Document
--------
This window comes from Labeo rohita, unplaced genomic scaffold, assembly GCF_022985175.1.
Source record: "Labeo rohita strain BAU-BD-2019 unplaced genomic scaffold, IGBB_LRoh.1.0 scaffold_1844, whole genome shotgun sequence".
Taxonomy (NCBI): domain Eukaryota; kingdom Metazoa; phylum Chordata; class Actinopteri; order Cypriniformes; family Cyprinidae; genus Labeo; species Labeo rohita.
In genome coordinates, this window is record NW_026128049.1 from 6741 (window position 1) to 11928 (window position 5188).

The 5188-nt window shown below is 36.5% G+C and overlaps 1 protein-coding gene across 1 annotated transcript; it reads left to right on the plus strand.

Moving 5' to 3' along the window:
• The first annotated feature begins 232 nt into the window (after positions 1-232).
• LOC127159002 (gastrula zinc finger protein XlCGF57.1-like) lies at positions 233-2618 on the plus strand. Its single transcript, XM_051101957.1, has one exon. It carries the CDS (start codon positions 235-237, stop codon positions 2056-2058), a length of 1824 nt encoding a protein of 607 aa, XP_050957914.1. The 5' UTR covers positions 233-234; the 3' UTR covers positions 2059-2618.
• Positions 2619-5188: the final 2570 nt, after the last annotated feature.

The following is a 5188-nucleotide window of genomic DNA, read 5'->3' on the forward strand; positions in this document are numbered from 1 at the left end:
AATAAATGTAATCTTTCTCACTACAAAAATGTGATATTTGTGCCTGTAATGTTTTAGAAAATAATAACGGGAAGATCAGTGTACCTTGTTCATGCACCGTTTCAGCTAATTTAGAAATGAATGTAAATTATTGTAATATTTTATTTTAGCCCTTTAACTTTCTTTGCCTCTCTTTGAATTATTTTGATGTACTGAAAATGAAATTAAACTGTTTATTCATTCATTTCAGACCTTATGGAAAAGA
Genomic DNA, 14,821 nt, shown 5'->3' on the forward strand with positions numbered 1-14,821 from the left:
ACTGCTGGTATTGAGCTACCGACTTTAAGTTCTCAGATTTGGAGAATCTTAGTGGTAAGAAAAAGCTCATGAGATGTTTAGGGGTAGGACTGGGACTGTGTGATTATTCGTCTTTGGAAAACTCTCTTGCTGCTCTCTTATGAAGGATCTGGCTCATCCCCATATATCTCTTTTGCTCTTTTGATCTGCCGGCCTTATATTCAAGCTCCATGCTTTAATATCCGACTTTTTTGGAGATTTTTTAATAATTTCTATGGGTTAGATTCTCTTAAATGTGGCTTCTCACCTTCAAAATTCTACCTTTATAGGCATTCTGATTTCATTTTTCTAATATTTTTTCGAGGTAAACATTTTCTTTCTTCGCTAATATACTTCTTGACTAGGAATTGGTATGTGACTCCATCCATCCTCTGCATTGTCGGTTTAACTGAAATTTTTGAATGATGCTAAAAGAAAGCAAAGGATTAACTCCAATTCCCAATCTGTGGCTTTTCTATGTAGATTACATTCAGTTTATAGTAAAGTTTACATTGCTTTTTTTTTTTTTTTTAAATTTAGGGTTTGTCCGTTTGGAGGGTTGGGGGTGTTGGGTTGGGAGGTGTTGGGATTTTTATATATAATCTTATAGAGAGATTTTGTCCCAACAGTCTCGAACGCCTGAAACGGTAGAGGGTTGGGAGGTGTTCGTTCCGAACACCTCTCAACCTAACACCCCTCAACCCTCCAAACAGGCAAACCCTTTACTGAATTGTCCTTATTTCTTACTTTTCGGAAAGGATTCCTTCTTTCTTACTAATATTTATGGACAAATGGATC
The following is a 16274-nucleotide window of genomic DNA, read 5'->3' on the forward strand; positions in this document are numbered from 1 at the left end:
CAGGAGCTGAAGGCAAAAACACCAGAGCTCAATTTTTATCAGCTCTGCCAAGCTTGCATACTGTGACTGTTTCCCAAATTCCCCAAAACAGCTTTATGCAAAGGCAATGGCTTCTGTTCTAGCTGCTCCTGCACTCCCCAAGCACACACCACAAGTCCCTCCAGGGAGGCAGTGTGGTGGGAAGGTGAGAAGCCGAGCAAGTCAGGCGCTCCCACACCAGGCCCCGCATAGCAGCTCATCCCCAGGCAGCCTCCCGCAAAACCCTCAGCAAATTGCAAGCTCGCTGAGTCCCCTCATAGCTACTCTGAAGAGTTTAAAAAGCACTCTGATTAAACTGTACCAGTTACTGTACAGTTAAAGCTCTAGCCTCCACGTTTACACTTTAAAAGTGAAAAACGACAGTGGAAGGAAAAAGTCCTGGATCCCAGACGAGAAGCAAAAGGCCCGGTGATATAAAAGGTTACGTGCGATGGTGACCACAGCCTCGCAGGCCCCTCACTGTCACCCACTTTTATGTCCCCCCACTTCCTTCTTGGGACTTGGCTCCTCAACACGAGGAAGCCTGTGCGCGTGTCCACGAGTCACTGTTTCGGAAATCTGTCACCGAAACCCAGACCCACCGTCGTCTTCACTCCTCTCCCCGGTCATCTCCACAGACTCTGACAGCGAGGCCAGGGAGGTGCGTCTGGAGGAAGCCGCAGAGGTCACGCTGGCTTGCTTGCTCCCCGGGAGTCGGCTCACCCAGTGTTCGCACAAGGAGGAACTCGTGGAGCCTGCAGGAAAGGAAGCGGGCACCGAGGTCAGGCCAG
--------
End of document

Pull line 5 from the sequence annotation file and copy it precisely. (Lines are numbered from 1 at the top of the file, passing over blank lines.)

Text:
The 5188-nt window shown below is 36.5% G+C and overlaps 1 protein-coding gene across 1 annotated transcript; it reads left to right on the plus strand.